The London side, who had remained unbeaten and at the top of the table for most of the summer, fended off a spirited late challenge from Somerset, who briefly for the final day of the season, led the table after beating relegated Nottinghamshire inside three days at Taunton.
A fine century from Middlesex opener Nick Gubbins, held the innings together, after the first two days to get Middlesex to 270. Yorkshire, knowing that they needed to get 350 runs in first were immediately in trouble to some fine bowling from England’s Steven Finn. But the innings turned around as former England all-rounder, Tim Bresnan, batting at five, completed a fine century with the help of fast bowler, Ryan Sidebottom, who stayed with him to get the bonus point and 350 runs, amidst high drama.
With Yorkshire all out for 390 and a good first innings lead of 120, the North London side were immediately on the back foot going into the evening of day three with a deficit and fire-up Yorkshire bowling attack looking for their third title in succession.
With Robson and Compton, two former England batsman, back in the dressing room, Yorkshire were sensing a change in fortunes.
As the final day came into play, so did the plans of both sides, who knew that at some point during the day, declarations would have to be made, otherwise a drawn match would see Somerset win their first ever championship title.
With no wickets lost during the morning session, the resumption after lunch, soon began to see part-time bowlers employed from Yorkshire so Middlesex could score quickly enough to ensure the declaration. 120 runs scored in just under nine overs, meant Yorkshire in glorious conditions, were set a target of 240 in 40 overs.
With Lyth and Lees departing, England one-day bowler, David Willey was pushed up the order to try to counter-attack the formidable Middlesex line-up, but he struggled and was out to Ireland’s Tim Murtagh to leave Yorkshire in trouble.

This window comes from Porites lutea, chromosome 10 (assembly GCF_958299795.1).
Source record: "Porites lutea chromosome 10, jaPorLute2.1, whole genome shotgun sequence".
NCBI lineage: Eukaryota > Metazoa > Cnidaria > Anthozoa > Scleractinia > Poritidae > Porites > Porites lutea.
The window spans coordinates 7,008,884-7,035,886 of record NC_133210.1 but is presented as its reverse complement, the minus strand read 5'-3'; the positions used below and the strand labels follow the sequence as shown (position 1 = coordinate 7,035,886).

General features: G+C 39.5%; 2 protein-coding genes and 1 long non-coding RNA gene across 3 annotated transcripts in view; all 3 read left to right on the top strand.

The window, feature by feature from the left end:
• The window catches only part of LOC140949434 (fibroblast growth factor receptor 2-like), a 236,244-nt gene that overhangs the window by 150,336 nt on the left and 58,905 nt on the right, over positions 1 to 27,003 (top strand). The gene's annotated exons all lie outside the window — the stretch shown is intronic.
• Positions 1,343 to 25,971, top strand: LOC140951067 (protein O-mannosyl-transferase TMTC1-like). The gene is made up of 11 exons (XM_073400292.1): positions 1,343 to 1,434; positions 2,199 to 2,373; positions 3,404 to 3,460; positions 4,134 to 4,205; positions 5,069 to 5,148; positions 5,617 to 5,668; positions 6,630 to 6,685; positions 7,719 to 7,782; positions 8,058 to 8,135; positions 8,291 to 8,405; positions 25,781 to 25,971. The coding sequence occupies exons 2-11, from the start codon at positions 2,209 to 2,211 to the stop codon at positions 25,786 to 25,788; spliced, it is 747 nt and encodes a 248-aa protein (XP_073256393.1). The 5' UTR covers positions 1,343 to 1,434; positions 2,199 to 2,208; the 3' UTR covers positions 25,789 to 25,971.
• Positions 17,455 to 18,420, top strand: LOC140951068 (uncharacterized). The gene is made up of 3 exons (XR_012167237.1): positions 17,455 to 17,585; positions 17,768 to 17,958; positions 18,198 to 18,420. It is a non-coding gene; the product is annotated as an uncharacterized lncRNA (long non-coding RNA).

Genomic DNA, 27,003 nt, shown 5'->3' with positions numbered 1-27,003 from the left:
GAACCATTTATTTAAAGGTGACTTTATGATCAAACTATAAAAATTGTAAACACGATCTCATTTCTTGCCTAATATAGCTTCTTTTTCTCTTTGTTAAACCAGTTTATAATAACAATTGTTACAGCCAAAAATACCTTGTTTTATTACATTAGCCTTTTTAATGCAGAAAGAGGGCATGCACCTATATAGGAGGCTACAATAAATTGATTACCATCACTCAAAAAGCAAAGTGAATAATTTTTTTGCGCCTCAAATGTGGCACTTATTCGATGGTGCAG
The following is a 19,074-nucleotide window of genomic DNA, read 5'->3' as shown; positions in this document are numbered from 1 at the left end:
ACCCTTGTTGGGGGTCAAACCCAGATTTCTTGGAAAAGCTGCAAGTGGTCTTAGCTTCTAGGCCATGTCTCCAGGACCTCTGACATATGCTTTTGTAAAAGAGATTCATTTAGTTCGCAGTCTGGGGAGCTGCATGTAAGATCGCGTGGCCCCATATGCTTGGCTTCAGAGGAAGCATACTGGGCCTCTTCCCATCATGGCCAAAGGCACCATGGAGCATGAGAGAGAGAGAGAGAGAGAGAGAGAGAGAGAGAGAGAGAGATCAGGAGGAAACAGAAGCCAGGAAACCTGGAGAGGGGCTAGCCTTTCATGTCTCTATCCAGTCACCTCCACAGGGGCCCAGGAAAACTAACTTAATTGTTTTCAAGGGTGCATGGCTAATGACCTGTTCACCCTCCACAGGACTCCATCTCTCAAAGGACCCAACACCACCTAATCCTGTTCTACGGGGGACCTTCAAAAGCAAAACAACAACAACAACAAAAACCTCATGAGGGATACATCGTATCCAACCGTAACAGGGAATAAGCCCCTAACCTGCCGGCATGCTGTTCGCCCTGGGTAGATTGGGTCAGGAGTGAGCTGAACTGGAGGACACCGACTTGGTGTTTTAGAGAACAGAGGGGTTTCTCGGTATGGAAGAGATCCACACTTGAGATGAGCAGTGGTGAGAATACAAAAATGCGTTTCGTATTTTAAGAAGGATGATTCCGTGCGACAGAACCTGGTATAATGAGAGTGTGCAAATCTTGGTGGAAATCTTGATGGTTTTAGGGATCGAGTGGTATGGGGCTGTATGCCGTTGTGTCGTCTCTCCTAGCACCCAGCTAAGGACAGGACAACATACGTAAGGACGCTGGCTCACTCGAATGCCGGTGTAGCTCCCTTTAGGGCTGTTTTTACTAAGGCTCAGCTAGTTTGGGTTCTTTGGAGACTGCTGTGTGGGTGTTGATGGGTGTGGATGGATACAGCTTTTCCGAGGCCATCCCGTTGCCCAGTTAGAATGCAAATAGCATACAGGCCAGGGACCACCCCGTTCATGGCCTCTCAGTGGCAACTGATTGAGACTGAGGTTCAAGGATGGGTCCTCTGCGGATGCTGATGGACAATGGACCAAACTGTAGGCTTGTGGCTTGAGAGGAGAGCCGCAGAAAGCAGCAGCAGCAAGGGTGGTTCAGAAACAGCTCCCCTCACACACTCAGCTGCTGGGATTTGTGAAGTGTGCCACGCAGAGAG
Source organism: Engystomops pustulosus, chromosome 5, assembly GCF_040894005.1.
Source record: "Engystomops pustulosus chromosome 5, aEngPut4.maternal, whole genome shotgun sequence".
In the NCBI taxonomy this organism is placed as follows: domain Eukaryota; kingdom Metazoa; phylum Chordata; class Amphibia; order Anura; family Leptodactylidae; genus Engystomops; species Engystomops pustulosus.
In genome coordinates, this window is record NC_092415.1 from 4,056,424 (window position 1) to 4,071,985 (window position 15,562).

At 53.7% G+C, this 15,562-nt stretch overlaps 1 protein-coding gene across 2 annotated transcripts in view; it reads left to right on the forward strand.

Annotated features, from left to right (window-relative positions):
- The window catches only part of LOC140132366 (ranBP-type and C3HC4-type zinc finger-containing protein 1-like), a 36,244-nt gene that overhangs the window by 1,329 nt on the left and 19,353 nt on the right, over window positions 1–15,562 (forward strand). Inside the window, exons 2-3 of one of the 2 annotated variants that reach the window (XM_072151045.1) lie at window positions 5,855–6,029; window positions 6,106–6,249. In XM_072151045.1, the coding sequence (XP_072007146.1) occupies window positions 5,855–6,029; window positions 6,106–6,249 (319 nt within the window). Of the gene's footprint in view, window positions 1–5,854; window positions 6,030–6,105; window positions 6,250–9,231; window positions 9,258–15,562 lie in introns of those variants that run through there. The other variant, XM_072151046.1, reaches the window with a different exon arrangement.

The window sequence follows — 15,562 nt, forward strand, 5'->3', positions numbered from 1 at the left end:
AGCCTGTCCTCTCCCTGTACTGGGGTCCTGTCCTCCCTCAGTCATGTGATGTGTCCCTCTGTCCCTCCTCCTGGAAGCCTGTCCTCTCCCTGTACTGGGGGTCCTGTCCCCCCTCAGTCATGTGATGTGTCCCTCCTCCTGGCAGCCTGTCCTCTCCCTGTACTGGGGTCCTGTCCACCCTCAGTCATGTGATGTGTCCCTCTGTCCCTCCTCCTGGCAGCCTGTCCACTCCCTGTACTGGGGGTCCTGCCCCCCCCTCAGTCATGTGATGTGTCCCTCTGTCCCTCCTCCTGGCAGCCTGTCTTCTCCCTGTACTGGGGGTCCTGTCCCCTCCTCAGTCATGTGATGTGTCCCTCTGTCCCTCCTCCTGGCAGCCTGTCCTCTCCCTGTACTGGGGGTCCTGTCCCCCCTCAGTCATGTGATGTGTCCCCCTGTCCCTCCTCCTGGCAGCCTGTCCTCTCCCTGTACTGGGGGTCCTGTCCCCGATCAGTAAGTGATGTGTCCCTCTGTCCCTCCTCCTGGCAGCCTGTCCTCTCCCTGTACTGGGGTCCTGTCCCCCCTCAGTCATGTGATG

In came first innings hero, Tim Bresnan who immediately set a one-day tone to his innings, hitting a few sixes and getting the Yorkshire contingent applauding what seemed to be impossible at the start of day four.
With the sun setting and a record attendance of over 20,000 for the four-day game in the capital, Toby Roland-Jones came to be the hero. After taking four wickets in the first innings, he immediately got Bresnan for another superb half-century, and with old father time ticking away and four overs remaining, he got Rafiz, wicketkeeper – Hood and Sidebottom, bowled around his legs, to take ten wickets in the match, a hat-trick and the win Middlesex needed to win the title.
Middlesex skipper, James Franklin said afterwards “”I had a look at the cup after warm-ups and thought there was a slim chance but to be holding it is unbelievable. We’ve remained unbeaten and that was something we were very proud of going into this game. To finally get over the line is testament to our group of players, our coaching staff, the belief – we just grew from last year and here we are holding the cup.”
As for departing Yorkshire coach, Jason Gillespie, he was sad not to see the county win a third title on the trot and emulate the 1968/69 side. “We’re obviously disappointed to lose a game of cricket and not have that opportunity to win the Championship. We needed someone to get a significant score – probably an 80-plus and some other contributions if we were going to be anywhere near.”